What is With All the Streamlining?

supreme commander
While Bad Company 2 was released last week on March 2, another sequel that I was greatly anticipating came out that day as well: Supreme Commander 2, the follow up to 2007’s large-scale strategy title. I’d been hearing mumblings going into its release that it was going to eschew the heavy system requirements necessary to render the huge battlefields of the previous game, but I doubted that Gas Powered Games was going to stray too far from the formula of the original. After all, there’s something unique and cathartic about building up a huge base, stocking it with top tier defense guns and shields, then pummeling the enemy’s fortifications with a gigantic navy. The game had a charm that could only come from a prohibitive resource management system, but I loved it all the same.

Now that I’ve had a chance to play Supreme Commander 2 a bit, I can’t help but notice how severely pared down it is from its original inception. I wonder when I became vogue to start taking formerly complicated games and trimming all of the fat off of them. While this trend has been seeing movement for a while, there is another recent example of a game series that started off as bloated with genre tropes as you can possibly get then got whittled down to the bare essentials: Mass Effect. Like I mentioned in my recent post about the upcoming DLC, I’ve been playing the original and the differences in the inventory and level management system are staggering. The same thing is true with Supreme Commander in that there are no more tech trees and the unit upgrades are managed through a simple interface as opposed to a constant advancement of technology.

I don’t want to give the impression that I’m complaining about this turn of events, but part of me wonders if this is really a good thing for the industry. Take the upcoming Command & Conquer 4 as another example: there is no base-building at all; instead, you kit yourself out with a specialized commander unit then follow your army around pumping out units. There’s no resource collecting or base building at all. Essentially, it’s starting to look very similar to Dawn of War II which features no base management and focuses entirely on unit management.

Without rambling on forever, the point I’m trying to make is that the more streamlined our gaming experiences get, the more they will start to blend together. If one series makes improvements in a certain area, other games are sure to follow in a manner which I’m starting to call the “God of War complex”. All I’m saying is that there has to be something that makes your game unique. What do you guys think about this? Am I on the right track, or am I just crazy? What do you think of all this streamlining?

Written by

mitch@gamersushi.com Twitter: @mi7ch Gamertag: Lubeius PSN ID: Lubeius SteamID: Mister_L Origin/EA:Lube182 Currently Playing: PUBG, Rainbow 6: Siege, Assassin's Creed: Origins, Total War: Warhammer 2

8 thoughts on “What is With All the Streamlining?”

  1. I think you are on the right track. I feel like there has been a real push to bring the hardcore gamers and the passive gamers together. For example, I’ve never liked playing strategy games, and devs know there are a lot of people like me out there. So, they make the game simpler and more approchable for someone like me, while still trying to “bring the hardcore flavour” into it. Frankly, I’m not going to play the game no matter how simple it gets, and people like you or ‘RTS Only’ dudes and dudettes get the short end of the usbStick.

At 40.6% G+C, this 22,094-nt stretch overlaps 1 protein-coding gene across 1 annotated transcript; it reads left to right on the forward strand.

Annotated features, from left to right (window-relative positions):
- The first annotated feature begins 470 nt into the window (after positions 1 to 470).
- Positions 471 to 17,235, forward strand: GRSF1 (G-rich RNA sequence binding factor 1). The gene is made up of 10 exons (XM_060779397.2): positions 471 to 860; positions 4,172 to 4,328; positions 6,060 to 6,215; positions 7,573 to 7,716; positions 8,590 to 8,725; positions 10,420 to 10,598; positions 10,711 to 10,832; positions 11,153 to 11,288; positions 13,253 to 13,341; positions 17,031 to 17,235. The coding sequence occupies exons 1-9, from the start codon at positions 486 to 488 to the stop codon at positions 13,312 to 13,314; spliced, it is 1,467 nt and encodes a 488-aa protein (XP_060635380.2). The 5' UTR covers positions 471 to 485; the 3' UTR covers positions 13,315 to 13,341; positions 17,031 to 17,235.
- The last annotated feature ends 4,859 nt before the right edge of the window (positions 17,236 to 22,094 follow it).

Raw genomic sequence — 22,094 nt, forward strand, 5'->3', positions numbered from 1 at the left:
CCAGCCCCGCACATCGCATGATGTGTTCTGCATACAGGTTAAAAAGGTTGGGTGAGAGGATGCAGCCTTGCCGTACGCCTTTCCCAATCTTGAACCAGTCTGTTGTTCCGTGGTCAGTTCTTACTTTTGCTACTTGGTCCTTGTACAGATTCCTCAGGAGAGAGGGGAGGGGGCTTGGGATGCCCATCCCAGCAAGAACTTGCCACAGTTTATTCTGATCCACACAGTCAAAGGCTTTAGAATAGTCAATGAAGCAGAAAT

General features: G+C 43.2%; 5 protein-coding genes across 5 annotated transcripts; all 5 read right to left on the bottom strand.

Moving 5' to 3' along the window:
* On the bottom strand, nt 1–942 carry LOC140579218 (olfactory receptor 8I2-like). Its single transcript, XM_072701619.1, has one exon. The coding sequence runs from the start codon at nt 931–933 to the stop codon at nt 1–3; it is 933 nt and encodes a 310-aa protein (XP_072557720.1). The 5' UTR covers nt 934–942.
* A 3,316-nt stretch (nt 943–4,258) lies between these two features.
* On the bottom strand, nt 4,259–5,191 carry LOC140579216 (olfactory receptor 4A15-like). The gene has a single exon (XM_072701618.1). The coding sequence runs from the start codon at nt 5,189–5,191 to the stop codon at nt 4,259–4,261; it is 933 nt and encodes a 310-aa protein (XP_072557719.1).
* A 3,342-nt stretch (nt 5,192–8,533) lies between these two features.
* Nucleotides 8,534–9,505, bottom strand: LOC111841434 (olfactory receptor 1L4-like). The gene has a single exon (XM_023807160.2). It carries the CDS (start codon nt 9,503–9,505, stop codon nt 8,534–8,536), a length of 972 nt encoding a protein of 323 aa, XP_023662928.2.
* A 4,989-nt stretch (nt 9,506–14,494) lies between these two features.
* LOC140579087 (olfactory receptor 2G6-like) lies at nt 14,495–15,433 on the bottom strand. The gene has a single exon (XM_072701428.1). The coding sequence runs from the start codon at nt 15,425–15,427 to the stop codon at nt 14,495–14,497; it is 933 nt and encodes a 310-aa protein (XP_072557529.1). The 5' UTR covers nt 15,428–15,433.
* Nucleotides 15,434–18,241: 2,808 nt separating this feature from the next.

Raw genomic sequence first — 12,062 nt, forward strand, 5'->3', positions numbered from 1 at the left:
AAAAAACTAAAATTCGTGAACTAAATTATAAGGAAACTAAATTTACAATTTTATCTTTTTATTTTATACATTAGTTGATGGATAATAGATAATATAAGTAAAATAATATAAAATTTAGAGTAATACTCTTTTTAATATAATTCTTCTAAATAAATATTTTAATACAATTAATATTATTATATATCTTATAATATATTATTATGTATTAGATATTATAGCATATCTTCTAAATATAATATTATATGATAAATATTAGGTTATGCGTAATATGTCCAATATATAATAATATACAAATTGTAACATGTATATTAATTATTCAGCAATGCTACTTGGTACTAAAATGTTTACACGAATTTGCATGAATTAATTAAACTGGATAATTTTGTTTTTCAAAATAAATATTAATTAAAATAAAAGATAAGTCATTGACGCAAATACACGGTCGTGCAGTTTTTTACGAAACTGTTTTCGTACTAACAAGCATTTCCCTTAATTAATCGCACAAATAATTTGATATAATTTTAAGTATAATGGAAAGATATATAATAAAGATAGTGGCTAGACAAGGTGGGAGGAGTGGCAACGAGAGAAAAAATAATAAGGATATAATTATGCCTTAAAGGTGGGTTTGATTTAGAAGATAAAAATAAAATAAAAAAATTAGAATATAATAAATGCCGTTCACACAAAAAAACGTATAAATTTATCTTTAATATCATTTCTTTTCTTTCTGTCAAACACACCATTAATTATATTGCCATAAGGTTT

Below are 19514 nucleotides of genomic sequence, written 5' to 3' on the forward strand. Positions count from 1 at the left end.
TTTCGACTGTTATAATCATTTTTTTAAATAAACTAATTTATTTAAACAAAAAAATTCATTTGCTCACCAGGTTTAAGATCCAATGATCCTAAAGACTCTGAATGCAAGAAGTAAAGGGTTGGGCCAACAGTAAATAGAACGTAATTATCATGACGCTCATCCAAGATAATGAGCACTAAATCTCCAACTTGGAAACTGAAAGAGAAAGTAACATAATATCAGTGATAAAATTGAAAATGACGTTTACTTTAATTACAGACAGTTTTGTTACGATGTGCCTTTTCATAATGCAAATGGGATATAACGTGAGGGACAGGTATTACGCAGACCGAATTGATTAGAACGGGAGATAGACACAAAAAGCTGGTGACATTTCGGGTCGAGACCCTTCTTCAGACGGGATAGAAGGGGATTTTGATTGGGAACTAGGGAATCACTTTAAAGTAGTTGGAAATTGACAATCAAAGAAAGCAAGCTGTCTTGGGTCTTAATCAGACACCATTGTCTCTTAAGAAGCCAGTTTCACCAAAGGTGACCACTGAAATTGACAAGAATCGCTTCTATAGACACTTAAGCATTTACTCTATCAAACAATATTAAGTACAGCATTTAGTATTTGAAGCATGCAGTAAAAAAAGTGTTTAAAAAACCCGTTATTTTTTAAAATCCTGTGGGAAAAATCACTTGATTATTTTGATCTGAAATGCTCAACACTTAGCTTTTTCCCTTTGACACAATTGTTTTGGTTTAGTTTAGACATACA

2. Can’t say I miss the Inventory screen from the first Mass Effect, but I agree with everything else you said.

  3. There is something to be said for simplicity, but when I am trying to manage a war campaign. I like it to actually feel as complicated as one. there are both pros and cons for going more simple. with supcom I believe dumbing it down takes away from what made the first one unique.

  4. I love this idea of removing base-building. I would much rather play based on how well I can manage an army in combat than based upon how quickly I can get a resource and press a button until my mouse breaks.

    RTTs baby! This brings me back to games like Ground Control which was just ‘Do what you can with what you have, no reinforcements, no screwups.’

  5. I never got the first supcom but i got the expansion which was ok but not amazing compared i hear. So i was realy pleased about a third of a year ago when they were releaseing another one.

    Steam releaesed demo i egerly downloaded ready to see what i could do and how this upgrade system flows.

    I liked the tutorial nice bring in like the previous one. then the first 2 missions they were fun, like the previous one mass up best units then slaughter.

    Once i completed the demo thought about it read some othr gamer comments and also played a skirmish map on the previous one. It just doesnt cut it, now its just ur bog standard rts get so much of this and so much of that boom train unit no actial managment.

    Waste of effort to wait for it in my opinion buy the older one and enjoy the map expanding campaigns.

  6. Well BFBC2’s multiplayer classes are streamlined versions of BFBC1’s which, in their own right, are streamlined versions of BF2′. This isn’t a huge problem but I like complicated game systems (in certain cases) but I also like 4 man squads with every role filled out. So, basically, I have mixed feeling on the issue but there’s no denying that you’re onto something, Mitch.

  7. I think BC2 does a fairly good job streamlining the classes, but DICE can’t seem to figure out where to stick the Medic kit. It feels to unwieldy with a machine gun, and giving it to the assault class in 2142 was just wrong.

Comments are closed.